NOAA Teacher at Sea
Aboard NOAA Ship Rainier
August 16 – September 5, 2014
Mission: Hydrographic Survey
Geographical Area of Survey: Woody Island Channel, Kodiak, Alaska
Date: August 19, 2014
Temperature: 14°C (~57°F), Mostly Sunny
Science & Technology Log
Plans have changed quite a bit since I first found out I would be joining the Rainier on the next leg of their mission. Instead of heading to Cold Bay as originally planned for today, several highly skilled crew members are preparing to join the Fairweather, the Rainier’s sister ship, and help get her back to Seattle, Washington, as she is done for the field season. Those crew members helping out will return to Kodiak and the Rainier next week, in time to head out and survey around the other side of Kodiak Island. Until their return, the Rainier is staying “alongside”, (or docked) at the Coast Guard Base in Kodiak (the largest Coast Guard Base in the United States).
While we are alongside, however, there is plenty of work to be done! Some survey technicians are busy processing and analyzing data from past projects and surveys, while other techs are planning and preparing a survey around the Woody Island Channel, slightly Northeast of where we are currently docked. The Woody Island Channel is an important one to get surveyed, as most of the maritime traffic (traffic on the water) coming into Kodiak, goes through the Woody Island Channel.
We will begin that survey work tomorrow, taking out several Launch boats (Survey Launches that are about 30 feet long, are carried aboard the Rainier and able to be deployed for survey missions) to begin gathering sounding data from the ocean floor in that area. While the survey technicians make their plans and preparations, I found myself thinking about the big picture: Why is NOAA here? Why do we need scientists mapping the ocean floor?
To be honest, I had never heard of Hydrography before I applied for the NOAA Teacher as Sea program. Hydrography is the science of mapping the ocean floor. I feel that I should have been aware of this, however, because Hydrography work affects all of our lives, even if we don’t live anywhere near the ocean (like those of us that live in Arkansas! Here is how:
- NOAA is responsible for producing nautical charts for all of our waters, including the territories. This is approximately 3.4 million square (nautical) miles of underwater territory and 95,000 linear (nautical) miles of shoreline.
- Looking globally, only 5% of the oceans have been mapped with modern Sonar techniques. About half of the area that is charted, is from Lead Line Soundings (some dating back to the 1800’s). And then there are places like the Arctic, that have never been mapped.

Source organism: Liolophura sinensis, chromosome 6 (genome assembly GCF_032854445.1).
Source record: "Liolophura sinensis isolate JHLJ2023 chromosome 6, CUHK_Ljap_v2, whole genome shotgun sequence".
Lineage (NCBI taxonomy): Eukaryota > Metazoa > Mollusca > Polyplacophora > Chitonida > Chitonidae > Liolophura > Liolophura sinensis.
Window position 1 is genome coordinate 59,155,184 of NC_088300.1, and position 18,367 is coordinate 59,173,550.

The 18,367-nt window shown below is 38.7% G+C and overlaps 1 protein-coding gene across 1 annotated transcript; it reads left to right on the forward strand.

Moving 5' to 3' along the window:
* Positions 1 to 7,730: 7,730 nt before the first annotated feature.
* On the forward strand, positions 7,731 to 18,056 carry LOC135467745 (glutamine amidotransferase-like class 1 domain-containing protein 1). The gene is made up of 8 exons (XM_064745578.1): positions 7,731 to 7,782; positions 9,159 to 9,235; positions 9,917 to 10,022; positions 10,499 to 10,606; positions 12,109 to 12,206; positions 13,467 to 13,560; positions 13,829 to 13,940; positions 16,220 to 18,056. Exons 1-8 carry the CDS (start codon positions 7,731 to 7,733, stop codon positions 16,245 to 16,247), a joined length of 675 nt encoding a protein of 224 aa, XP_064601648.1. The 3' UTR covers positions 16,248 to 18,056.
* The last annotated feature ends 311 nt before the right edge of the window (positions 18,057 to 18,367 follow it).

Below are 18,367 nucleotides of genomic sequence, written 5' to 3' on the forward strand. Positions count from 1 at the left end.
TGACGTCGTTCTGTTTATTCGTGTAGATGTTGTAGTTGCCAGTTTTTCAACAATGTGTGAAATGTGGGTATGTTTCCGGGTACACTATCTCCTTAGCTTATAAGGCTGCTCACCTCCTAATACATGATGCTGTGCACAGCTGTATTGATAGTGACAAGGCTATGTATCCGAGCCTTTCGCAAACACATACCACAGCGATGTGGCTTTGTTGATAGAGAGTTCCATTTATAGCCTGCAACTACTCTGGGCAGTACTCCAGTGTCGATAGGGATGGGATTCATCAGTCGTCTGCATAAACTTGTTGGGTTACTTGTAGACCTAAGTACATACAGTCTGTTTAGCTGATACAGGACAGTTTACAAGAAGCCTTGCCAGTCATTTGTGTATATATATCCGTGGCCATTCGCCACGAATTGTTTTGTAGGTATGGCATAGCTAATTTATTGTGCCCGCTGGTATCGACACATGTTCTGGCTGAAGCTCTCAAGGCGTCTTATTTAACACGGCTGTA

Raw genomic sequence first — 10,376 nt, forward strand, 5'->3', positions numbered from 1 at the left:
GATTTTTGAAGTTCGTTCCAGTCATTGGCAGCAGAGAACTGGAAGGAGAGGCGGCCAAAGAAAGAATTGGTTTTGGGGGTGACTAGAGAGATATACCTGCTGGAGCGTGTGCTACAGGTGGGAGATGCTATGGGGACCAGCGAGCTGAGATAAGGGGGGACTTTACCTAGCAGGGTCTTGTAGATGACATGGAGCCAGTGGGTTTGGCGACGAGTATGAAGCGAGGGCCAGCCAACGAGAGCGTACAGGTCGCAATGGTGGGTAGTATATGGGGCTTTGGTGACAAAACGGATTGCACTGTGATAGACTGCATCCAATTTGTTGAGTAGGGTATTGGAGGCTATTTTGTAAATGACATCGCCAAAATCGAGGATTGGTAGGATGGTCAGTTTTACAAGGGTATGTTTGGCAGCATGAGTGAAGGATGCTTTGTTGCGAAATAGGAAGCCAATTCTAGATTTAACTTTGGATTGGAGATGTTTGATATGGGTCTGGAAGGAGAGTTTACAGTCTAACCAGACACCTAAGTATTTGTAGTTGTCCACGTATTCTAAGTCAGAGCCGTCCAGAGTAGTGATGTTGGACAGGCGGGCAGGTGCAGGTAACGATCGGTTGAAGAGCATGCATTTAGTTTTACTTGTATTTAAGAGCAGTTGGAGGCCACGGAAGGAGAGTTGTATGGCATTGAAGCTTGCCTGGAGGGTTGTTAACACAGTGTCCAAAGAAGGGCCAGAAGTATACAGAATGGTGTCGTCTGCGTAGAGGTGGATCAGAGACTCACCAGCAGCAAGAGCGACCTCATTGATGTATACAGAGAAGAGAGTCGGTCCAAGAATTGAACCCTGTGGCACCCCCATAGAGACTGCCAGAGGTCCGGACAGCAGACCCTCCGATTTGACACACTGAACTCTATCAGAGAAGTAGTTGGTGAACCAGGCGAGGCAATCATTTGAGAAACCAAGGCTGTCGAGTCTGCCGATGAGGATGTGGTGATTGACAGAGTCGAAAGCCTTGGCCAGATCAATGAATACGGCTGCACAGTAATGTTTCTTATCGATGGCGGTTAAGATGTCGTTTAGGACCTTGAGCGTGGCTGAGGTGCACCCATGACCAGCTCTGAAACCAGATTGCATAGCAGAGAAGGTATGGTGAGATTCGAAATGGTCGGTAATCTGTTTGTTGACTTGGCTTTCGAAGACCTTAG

- Today, commerce drives the use of our oceanic highways. More than ¾ of all goods and supplies in the United States are shipped and delivered across our oceans. More than ½ our domestic oil comes by ship as well. And, the grain that we export to countries around the world, goes by ship!
Without accurate survey information, these commercial ships, as well as any fishing or recreational vessels, cannot safely navigate (find their way) through different ocean routes. Running into an unexpected feature (underwater landform, rocks, an old wreck (shipwreck), or other obstructions) can be very dangerous and costly to any ship. Without updated nautical charts (maps), boats, ships, and vessels of any size face many unknown hazards as they try to navigate safely (often with goods we need) to their destination. The Woody Island Channel that we will be surveying this week, is just three days in Kodiak, I have seen two freight ships, a Coast Guard Vessel near 300 feet long, and many small fishing vessels travel through this passage.
So the Big Picture?
THIS… is dangerous for people, and affects global commerce, import, exports, etc. THIS is what hydrographers don’t want to happen:
The first several days in Alaska have been amazing. While we are alongside in Kodiak, I have been able to do some exploring after work each day! I have walked along the beach and hiked up into the mountains.
Alaska is beautiful – so majestic! I have been fortunate enough to enjoy some beautiful weather, in the high 50s, and sunny most days! This is rather unusual, they tell me- it is usually starting to cool down and get very rainy this time of year. I told them I must have brought the warm weather with me from Arkansas! I am going to try and enjoy it while it lasts, as I am sure I will not luck out to spend three weeks in the sunshine!
For My Students
Check out this graph of the wildlife I have seen thus far! I am only tracking wildlife that I have seen UP CLOSE (within 20 feet – except for the bear – it would be dangerous to get that close to a bear)!
Oh kids, I am also wondering if you can tell me:
1. What is the difference between SQUARE miles and LINEAR miles?
2. What kind of tools do you think Hydrographers (or Hydrographic Surveyors) need to survey and map the ocean floor?